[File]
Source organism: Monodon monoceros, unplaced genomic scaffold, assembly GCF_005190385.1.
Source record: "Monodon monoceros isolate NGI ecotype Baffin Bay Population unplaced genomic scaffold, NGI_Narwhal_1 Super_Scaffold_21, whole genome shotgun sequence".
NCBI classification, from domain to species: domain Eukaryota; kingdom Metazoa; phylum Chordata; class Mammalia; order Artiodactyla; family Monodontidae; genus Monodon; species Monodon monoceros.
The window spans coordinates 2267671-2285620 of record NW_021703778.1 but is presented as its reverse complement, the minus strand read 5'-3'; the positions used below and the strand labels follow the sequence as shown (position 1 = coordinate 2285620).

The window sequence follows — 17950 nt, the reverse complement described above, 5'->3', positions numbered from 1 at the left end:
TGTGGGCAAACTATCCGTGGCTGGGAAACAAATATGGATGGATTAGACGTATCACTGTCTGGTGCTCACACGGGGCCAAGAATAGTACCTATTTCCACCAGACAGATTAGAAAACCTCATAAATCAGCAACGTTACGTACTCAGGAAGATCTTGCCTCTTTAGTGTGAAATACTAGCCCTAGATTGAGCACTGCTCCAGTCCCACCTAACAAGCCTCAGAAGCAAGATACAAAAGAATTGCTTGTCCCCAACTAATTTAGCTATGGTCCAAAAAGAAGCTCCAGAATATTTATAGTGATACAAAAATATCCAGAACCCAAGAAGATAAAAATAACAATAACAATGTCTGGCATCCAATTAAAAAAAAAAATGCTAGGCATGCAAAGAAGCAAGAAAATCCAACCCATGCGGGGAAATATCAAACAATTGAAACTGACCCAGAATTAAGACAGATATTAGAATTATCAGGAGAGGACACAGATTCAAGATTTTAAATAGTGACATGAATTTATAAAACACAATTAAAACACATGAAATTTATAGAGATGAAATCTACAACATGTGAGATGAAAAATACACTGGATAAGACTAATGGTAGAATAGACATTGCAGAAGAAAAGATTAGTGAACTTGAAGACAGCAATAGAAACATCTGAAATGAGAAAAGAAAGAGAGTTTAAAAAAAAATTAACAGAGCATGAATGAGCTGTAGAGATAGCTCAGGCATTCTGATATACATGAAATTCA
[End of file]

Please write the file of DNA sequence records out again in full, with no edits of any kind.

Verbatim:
Source organism: Monodon monoceros, unplaced genomic scaffold, assembly GCF_005190385.1.
Source record: "Monodon monoceros isolate NGI ecotype Baffin Bay Population unplaced genomic scaffold, NGI_Narwhal_1 Super_Scaffold_21, whole genome shotgun sequence".
NCBI classification, from domain to species: domain Eukaryota; kingdom Metazoa; phylum Chordata; class Mammalia; order Artiodactyla; family Monodontidae; genus Monodon; species Monodon monoceros.
The window spans coordinates 2267671-2285620 of record NW_021703778.1 but is presented as its reverse complement, the minus strand read 5'-3'; the positions used below and the strand labels follow the sequence as shown (position 1 = coordinate 2285620).

The window sequence follows — 17950 nt, the reverse complement described above, 5'->3', positions numbered from 1 at the left end:
TGTGGGCAAACTATCCGTGGCTGGGAAACAAATATGGATGGATTAGACGTATCACTGTCTGGTGCTCACACGGGGCCAAGAATAGTACCTATTTCCACCAGACAGATTAGAAAACCTCATAAATCAGCAACGTTACGTACTCAGGAAGATCTTGCCTCTTTAGTGTGAAATACTAGCCCTAGATTGAGCACTGCTCCAGTCCCACCTAACAAGCCTCAGAAGCAAGATACAAAAGAATTGCTTGTCCCCAACTAATTTAGCTATGGTCCAAAAAGAAGCTCCAGAATATTTATAGTGATACAAAAATATCCAGAACCCAAGAAGATAAAAATAACAATAACAATGTCTGGCATCCAATTAAAAAAAAAAATGCTAGGCATGCAAAGAAGCAAGAAAATCCAACCCATGCGGGGAAATATCAAACAATTGAAACTGACCCAGAATTAAGACAGATATTAGAATTATCAGGAGAGGACACAGATTCAAGATTTTAAATAGTGACATGAATTTATAAAACACAATTAAAACACATGAAATTTATAGAGATGAAATCTACAACATGTGAGATGAAAAATACACTGGATAAGACTAATGGTAGAATAGACATTGCAGAAGAAAAGATTAGTGAACTTGAAGACAGCAATAGAAACATCTGAAATGAGAAAAGAAAGAGAGTTTAAAAAAAAATTAACAGAGCATGAATGAGCTGTAGAGATAGCTCAGGCATTCTGATATACATGAAATTCA